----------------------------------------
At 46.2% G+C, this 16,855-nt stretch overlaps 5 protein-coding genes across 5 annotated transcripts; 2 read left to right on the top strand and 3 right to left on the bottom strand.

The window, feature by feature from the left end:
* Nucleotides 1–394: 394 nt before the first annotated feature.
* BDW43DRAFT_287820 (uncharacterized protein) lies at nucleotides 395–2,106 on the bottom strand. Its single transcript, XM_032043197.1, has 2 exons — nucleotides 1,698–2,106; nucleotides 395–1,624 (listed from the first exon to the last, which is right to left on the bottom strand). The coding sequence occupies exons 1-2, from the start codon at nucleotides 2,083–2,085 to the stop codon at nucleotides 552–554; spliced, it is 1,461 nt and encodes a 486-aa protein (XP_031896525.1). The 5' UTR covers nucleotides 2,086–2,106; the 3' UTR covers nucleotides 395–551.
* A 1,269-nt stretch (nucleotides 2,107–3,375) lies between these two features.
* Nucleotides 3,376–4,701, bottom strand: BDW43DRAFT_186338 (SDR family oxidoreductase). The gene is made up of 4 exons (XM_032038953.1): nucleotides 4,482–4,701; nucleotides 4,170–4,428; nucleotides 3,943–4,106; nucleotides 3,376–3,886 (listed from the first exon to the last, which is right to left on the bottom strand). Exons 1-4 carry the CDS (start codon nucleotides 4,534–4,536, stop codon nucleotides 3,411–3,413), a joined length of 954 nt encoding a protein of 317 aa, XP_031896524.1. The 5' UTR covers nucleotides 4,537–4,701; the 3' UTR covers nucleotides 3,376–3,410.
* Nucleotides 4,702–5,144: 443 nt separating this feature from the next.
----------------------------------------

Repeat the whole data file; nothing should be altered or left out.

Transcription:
At 46.2% G+C, this 16,855-nt stretch overlaps 5 protein-coding genes across 5 annotated transcripts; 2 read left to right on the top strand and 3 right to left on the bottom strand.

The window, feature by feature from the left end:
* Nucleotides 1–394: 394 nt before the first annotated feature.
* BDW43DRAFT_287820 (uncharacterized protein) lies at nucleotides 395–2,106 on the bottom strand. Its single transcript, XM_032043197.1, has 2 exons — nucleotides 1,698–2,106; nucleotides 395–1,624 (listed from the first exon to the last, which is right to left on the bottom strand). The coding sequence occupies exons 1-2, from the start codon at nucleotides 2,083–2,085 to the stop codon at nucleotides 552–554; spliced, it is 1,461 nt and encodes a 486-aa protein (XP_031896525.1). The 5' UTR covers nucleotides 2,086–2,106; the 3' UTR covers nucleotides 395–551.
* A 1,269-nt stretch (nucleotides 2,107–3,375) lies between these two features.
* Nucleotides 3,376–4,701, bottom strand: BDW43DRAFT_186338 (SDR family oxidoreductase). The gene is made up of 4 exons (XM_032038953.1): nucleotides 4,482–4,701; nucleotides 4,170–4,428; nucleotides 3,943–4,106; nucleotides 3,376–3,886 (listed from the first exon to the last, which is right to left on the bottom strand). Exons 1-4 carry the CDS (start codon nucleotides 4,534–4,536, stop codon nucleotides 3,411–3,413), a joined length of 954 nt encoding a protein of 317 aa, XP_031896524.1. The 5' UTR covers nucleotides 4,537–4,701; the 3' UTR covers nucleotides 3,376–3,410.
* Nucleotides 4,702–5,144: 443 nt separating this feature from the next.